Look at each image comparing the information with what you already know about your ancestors to determine if the image relates to them. You may need to look at several images and compare the information about the individuals listed in those images to your ancestors to make this determination.
With either search keep in mind:
- There may be more than one person in the records with the same name.
- You may not be sure of your own ancestor’s name.
- Your ancestor may have used different names or variations of their name throughout their life.
For tips about searching on-line collections see the on-line article FamilySearch Search Tips and Tricks.
I Found Who I was Looking for, What Now?
Use the locator information found in the index (such as page, entry, or certificate number) to locate your ancestor in the death records. When you have located your ancestor’s death record, carefully evaluate each piece of information given. These pieces of information may give you new biographical details that can lead you to other records about your ancestors. Add this new information to your records of each family.
Tips to Keep in Mind
- The information in these records is usually reliable, but depends upon the reliability of the informant.
- Earlier records may not contain as much information as the records created after the late 1800s.
- When looking for a person who had a common name, look at all the entries for the name before deciding which is correct.
- Be aware that, as with any index, transcription errors may occur.
I Can’t Find Who I’m Looking for, What Now?
- Check for variant spellings of the surnames.
- Check for a different index. There are often indexes at the beginning of each volume.
- Search the indexes and records of nearby counties.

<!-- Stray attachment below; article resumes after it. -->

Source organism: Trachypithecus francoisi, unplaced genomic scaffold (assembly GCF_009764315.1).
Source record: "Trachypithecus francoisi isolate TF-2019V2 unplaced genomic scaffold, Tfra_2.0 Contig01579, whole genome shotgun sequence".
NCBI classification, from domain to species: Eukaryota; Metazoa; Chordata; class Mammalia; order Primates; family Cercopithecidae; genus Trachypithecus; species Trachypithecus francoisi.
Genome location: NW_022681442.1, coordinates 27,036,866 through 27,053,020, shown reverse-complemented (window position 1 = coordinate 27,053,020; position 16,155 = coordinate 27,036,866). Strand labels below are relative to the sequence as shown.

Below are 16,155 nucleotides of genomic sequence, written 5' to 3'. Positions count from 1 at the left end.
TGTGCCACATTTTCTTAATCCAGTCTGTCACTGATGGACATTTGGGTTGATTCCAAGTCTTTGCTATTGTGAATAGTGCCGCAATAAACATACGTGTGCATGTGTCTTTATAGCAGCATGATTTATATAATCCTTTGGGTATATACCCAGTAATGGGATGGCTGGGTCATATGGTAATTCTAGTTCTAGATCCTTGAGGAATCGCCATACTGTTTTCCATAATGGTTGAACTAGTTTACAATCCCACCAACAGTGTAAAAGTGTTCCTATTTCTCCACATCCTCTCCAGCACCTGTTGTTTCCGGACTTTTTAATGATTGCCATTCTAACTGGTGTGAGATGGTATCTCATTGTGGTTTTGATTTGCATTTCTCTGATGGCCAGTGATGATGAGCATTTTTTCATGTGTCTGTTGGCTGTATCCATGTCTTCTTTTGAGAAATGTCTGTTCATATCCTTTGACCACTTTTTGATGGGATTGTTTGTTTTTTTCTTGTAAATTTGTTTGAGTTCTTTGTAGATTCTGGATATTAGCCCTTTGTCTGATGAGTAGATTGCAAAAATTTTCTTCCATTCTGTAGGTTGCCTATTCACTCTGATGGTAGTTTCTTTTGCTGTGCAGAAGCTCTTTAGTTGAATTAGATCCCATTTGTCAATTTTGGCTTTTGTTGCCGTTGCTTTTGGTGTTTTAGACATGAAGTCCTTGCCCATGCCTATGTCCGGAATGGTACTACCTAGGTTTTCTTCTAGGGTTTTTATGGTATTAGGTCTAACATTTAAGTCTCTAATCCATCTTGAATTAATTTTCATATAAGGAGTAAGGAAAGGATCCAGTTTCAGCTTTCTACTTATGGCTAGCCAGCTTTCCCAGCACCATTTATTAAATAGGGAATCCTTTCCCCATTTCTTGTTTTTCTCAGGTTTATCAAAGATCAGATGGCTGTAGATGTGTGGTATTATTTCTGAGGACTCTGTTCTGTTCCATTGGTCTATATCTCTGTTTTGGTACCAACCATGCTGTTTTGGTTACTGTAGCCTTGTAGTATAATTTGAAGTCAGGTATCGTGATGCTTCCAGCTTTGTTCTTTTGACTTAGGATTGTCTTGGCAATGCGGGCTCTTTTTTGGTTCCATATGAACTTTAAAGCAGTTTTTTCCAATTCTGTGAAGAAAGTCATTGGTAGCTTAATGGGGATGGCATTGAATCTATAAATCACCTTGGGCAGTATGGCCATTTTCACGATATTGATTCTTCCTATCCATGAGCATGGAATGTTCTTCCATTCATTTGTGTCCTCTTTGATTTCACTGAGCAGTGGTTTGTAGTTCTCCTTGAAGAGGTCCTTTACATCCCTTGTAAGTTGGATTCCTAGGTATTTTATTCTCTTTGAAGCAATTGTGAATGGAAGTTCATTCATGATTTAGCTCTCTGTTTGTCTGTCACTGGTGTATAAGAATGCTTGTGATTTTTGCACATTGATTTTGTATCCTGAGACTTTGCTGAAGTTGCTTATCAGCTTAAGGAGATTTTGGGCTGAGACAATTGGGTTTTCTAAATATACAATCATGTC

|Don't overlook FHL Keyword North Carolina, Death Records items in the FamilySearch Catalog. For other libraries (local and national) or to gain access to items of interest, see the wiki article North Carolina Archives and Libraries.|
For a summary of this information see the wiki article: United States, How to Use the Records Summary (FamilySearch Historical Records)
Known Issues with This Collection
| Problems with this collection?|
See a list of known issues, workarounds, tips, restrictions, future fixes, news and other helpful information.
For a full list of all known issues associated with this collection see the attached article. If you encounter additional problems, plea se email them to firstname.lastname@example.org. Please include the full path to the link and a description of the problem in your e-mail. Your assistance will help ensure that future reworks will be considered.
Citing This Collection
Citing your sources makes it easy for others to find and evaluate the records you used. When you copy information from a record, list where you found that information. Here you can find citations already created for the entire collection and for each individual record or image.
- "North Carolina, Deaths, 1906-1930" and "North Carolina, Deaths, 1931-1994." Database with Images. FamilySearch. http://FamilySearch.org : accessed 2016. Department of Public Health, Vital Records Section. State Department of Archives and History, Raleigh.
Record Citation (or citation for the index entry):
|The citation for a record is available with each record in this collection, at the bottom of the record screen. You can search records in this collection by visiting the search page for North Carolina, Deaths, 1906-1930.|
Image Citation for North Carolina, Deaths, 1906-1930:
|The image citation is available by clicking on the Information tab at the bottom left of the screen. You can browse through images in this collection by visiting the browse page for North Carolina, Deaths, 1906-1930.|
How You Can Contribute
| We welcome user additions to FamilySearch Historical Records wiki articles. We are looking for additional information that will help readers understand the topic and better use the available records. We also need translations for collection titles and images in articles about records written in languages other than English. For specific needs, please visit WikiProject FamilySearch Records. |
Please follow these guidelines as you make changes. Thank you for any contributions you may provide.